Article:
As brokers cry into their lattes on Wall Street and politicians spin themselves silly on Capitol Hill, the NHL season is about to begin. The question is: will all the teams still be standing by the end of the season?
In many NHL markets where hockey is not number one, or even number four, will people still pay for tickets and buy jerseys when their credit has dried up and their jobs are in danger?
But most importantly, how will the many U.S.-based NHL franchises, whose owners are reliant on credit to manage huge yearly losses, be able to withstand the coming financial storm?
According to media reports, as many as eight to 10 NHL franchises, mostly U.S.-based, and recent expansion cities, are either seeking new ownership, looking for equity partners, or are even in danger of folding outright.
With the exception of teams owned by billionaires or large corporations, most NHL teams are large business partnerships. The teams are run by people with money, but not enough money to subsidize huge losses without credit.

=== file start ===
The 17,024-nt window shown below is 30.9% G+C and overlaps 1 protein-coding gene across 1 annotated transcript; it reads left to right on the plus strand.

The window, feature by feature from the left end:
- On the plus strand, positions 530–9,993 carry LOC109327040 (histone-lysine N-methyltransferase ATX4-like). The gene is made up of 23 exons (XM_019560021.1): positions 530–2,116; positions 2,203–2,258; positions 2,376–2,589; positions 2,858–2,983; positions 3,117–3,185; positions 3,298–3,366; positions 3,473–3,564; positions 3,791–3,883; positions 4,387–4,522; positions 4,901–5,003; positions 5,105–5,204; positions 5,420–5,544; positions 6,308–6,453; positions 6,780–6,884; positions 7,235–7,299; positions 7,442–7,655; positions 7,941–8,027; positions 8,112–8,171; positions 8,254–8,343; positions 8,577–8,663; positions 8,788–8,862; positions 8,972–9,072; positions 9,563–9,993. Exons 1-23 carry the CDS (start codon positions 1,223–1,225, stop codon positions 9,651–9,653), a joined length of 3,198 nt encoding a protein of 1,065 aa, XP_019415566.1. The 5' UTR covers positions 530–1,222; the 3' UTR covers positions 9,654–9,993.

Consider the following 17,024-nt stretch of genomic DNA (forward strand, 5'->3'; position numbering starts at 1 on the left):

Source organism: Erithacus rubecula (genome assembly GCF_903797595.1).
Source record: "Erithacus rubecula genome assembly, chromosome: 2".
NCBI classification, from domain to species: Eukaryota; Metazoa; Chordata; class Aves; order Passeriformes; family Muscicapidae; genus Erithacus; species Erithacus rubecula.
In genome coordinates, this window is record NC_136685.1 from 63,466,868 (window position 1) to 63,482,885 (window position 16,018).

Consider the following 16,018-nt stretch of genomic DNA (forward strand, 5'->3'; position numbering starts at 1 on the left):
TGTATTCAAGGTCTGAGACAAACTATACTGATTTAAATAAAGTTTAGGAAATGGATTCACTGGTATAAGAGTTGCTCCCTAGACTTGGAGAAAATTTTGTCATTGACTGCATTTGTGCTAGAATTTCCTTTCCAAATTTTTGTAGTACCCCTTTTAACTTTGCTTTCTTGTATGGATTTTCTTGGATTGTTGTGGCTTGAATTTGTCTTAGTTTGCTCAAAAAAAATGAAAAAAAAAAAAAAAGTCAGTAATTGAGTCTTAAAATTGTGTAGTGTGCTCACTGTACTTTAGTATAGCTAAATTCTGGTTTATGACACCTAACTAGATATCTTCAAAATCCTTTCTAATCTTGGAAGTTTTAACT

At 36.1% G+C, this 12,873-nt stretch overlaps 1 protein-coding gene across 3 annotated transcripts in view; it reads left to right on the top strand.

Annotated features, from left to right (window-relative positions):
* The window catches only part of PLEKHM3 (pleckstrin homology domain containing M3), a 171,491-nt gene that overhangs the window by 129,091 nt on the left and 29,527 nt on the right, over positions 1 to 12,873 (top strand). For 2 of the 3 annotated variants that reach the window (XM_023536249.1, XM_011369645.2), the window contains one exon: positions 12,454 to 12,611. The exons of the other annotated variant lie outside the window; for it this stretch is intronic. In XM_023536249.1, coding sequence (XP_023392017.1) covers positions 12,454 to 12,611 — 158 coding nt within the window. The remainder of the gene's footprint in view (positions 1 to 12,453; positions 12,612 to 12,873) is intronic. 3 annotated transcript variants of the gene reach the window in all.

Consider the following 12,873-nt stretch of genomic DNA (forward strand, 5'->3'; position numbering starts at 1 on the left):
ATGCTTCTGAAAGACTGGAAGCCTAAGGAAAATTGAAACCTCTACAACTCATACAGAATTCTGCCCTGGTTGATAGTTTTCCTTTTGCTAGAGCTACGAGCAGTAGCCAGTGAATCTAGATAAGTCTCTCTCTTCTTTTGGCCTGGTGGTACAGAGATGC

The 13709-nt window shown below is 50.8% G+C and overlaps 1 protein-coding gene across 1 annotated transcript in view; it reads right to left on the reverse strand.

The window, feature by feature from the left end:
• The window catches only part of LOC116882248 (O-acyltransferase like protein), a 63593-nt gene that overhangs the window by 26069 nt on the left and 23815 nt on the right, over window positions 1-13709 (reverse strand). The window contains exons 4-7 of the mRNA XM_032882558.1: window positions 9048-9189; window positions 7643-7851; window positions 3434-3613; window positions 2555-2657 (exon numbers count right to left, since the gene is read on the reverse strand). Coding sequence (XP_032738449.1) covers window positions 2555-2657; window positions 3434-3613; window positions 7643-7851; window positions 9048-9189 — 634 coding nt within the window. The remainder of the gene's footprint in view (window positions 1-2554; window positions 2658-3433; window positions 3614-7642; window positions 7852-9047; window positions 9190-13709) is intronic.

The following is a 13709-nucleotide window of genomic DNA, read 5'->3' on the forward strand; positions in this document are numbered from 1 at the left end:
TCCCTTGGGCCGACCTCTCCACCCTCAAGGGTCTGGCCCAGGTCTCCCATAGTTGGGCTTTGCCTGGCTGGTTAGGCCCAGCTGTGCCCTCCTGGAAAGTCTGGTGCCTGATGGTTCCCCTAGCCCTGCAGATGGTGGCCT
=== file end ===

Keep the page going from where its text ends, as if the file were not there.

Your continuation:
Absorbing multimillion-dollar losses in order to build a long-term following is a solid business plan when credit is cheap and easy to access. How anxious do you think banks are going to be, however, to hand another $20 million over to Florida or Phoenix to cover their debts during a time of economic instability?
The bottom line is that in the grand hierarchy of things, sports rank pretty low in people's priorities when economic times get tough. The NHL, being an afterthought at best in many U.S. cities, is in the unenviable position of being at the bottom of an already crowded entertainment industry.
Therefore, the NHL is usually the first to feel the economic pinch.
While the NFL and MLB will probably survive just fine, it is pretty hard to imagine that southern U.S. markets, those that are already struggling to fill arenas, can weather this storm.
So what does the future hold?
A report on Rogers Sportsnet here in Canada suggests that the Nashville Predators have already approached RIM CEO Jim Balsillie about taking an ownership stake. It continues to say that several NHL teams are in real danger of going bankrupt and being turned over to the league.
Personally, I think the NHL could stand to contract by about a half-dozen teams, but the nature of the coming situation is probably not the ideal way to achieve that goal.
One thing is for sure, with the U.S. financial meltdown upon us, it is hard to believe hockey tickets are going to be first on American minds.